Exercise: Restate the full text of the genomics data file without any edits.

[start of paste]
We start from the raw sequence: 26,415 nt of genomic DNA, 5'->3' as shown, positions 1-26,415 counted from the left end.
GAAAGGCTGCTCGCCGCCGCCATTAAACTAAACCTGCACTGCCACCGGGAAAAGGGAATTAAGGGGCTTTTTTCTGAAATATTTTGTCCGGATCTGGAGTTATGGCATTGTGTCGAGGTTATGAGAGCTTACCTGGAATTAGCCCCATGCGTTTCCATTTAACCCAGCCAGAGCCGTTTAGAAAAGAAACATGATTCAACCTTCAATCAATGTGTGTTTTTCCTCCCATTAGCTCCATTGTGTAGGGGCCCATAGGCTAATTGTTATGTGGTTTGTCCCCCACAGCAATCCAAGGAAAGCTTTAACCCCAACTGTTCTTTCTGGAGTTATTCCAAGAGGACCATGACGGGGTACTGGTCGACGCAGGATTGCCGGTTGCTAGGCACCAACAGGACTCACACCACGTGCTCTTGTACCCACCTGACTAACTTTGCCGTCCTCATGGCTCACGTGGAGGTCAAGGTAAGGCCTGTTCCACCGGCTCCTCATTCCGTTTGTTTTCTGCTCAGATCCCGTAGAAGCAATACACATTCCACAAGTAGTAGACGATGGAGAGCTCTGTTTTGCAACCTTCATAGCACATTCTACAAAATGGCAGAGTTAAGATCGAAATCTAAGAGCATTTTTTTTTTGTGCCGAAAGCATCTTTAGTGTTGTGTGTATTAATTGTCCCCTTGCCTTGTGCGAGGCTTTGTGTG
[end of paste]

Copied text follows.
We start from the raw sequence: 26,415 nt of genomic DNA, 5'->3' as shown, positions 1-26,415 counted from the left end.
GAAAGGCTGCTCGCCGCCGCCATTAAACTAAACCTGCACTGCCACCGGGAAAAGGGAATTAAGGGGCTTTTTTCTGAAATATTTTGTCCGGATCTGGAGTTATGGCATTGTGTCGAGGTTATGAGAGCTTACCTGGAATTAGCCCCATGCGTTTCCATTTAACCCAGCCAGAGCCGTTTAGAAAAGAAACATGATTCAACCTTCAATCAATGTGTGTTTTTCCTCCCATTAGCTCCATTGTGTAGGGGCCCATAGGCTAATTGTTATGTGGTTTGTCCCCCACAGCAATCCAAGGAAAGCTTTAACCCCAACTGTTCTTTCTGGAGTTATTCCAAGAGGACCATGACGGGGTACTGGTCGACGCAGGATTGCCGGTTGCTAGGCACCAACAGGACTCACACCACGTGCTCTTGTACCCACCTGACTAACTTTGCCGTCCTCATGGCTCACGTGGAGGTCAAGGTAAGGCCTGTTCCACCGGCTCCTCATTCCGTTTGTTTTCTGCTCAGATCCCGTAGAAGCAATACACATTCCACAAGTAGTAGACGATGGAGAGCTCTGTTTTGCAACCTTCATAGCACATTCTACAAAATGGCAGAGTTAAGATCGAAATCTAAGAGCATTTTTTTTTTGTGCCGAAAGCATCTTTAGTGTTGTGTGTATTAATTGTCCCCTTGCCTTGTGCGAGGCTTTGTGTG